ARENA will be made up of a board of six appointed members plus the secretary. There will be at least one person from the field of renewable energy technology, another from commercialisation, another from business investment and another with expertise in corporate governance. There may be, unfortunately, a cross-membership with the $10 billion Greens slush fund that the Labor Party has set up so that the person who runs this country, Senator Bob Brown, can get what he wants out of the project. It is money poured into projects that will probably end up in the same place as ZeroGen.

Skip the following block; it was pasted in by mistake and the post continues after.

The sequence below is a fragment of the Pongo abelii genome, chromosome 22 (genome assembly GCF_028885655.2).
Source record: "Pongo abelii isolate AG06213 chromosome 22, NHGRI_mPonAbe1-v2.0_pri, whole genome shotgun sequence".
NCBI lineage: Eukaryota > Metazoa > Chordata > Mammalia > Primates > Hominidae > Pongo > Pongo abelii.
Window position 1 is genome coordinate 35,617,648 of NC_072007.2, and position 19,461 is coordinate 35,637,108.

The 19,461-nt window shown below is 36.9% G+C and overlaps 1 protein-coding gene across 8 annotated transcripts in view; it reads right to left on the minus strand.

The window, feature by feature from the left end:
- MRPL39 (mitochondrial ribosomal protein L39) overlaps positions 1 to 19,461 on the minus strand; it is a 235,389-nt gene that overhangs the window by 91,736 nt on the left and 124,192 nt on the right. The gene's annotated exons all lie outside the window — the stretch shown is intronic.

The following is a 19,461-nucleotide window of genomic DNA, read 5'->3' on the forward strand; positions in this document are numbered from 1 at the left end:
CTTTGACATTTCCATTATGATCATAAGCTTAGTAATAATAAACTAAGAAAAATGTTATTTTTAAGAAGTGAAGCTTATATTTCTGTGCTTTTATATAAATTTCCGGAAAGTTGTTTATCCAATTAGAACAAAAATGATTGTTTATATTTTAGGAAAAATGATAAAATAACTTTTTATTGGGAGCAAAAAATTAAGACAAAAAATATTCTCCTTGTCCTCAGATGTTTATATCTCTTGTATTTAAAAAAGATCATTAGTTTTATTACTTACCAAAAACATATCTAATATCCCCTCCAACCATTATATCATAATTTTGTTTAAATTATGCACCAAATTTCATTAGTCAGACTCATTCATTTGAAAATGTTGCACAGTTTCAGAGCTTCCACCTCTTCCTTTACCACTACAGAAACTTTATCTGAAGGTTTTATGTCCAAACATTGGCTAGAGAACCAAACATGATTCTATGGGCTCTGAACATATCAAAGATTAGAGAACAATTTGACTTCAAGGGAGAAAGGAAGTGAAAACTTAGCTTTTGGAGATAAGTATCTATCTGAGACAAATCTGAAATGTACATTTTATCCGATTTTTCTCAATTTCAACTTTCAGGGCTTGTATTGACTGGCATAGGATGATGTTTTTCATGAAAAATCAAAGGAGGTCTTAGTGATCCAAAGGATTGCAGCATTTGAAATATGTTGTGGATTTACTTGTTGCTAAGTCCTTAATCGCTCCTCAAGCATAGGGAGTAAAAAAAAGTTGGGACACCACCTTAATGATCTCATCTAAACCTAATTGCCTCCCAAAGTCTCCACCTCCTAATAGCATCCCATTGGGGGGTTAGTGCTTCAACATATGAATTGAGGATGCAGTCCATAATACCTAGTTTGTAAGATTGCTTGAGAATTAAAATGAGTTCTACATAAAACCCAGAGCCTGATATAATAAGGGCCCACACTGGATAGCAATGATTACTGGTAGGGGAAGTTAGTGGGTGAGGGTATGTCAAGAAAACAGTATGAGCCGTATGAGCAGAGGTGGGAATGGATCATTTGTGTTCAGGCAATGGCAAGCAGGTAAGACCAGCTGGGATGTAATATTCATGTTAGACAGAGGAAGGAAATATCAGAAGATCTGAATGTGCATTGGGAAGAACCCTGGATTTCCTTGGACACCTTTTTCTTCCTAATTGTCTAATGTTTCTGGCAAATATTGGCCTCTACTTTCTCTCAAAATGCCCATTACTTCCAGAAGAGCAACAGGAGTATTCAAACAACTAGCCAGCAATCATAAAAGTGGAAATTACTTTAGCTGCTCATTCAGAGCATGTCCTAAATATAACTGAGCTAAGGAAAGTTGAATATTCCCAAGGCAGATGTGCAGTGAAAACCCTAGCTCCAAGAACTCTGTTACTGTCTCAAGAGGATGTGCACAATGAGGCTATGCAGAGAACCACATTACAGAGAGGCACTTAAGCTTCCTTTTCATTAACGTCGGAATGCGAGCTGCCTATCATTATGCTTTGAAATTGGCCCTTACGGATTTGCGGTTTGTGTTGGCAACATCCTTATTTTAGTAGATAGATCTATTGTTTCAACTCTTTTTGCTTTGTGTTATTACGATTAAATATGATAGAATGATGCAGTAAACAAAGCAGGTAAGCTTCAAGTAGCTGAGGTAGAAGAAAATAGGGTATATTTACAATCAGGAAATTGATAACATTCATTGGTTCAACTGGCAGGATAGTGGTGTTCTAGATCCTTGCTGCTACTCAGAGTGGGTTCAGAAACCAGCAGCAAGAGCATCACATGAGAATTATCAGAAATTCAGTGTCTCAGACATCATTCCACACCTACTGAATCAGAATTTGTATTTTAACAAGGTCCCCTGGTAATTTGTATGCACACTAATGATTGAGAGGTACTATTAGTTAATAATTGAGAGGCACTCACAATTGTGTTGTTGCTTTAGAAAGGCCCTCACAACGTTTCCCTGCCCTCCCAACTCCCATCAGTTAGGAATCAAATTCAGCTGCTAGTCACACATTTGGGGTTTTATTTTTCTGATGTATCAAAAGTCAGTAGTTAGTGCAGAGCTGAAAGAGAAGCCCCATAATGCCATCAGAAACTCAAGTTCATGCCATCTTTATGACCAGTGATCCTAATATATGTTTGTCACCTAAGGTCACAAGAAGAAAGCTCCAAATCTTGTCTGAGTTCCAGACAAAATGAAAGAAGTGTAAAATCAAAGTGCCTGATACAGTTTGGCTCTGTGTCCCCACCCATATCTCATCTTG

We do not oppose this legislation, as I say. We understand the reasons for setting up ARENA and will watch very closely as it is done. Whilst it is reassuring that renewable energy issues—and energy in general—are going to be overseen by this body, it is somewhat disappointing that we have still not seen the framework for Australia's energy in the form of a white paper. We are of the view that it is very difficult to invest in any form of energy, particularly renewable energy, in the complete absence of a policy or structural framework on energy policy going forward. The last energy white paper was delivered by my colleague Mr Macfarlane for the Howard government as long ago as 2004. Seven years is an extraordinarily long time for the sector to have to wait for a comprehensive statement of the government's energy policy, yet seven years is the length of time that the sector has had to wait with no promise of that situation improving any time soon.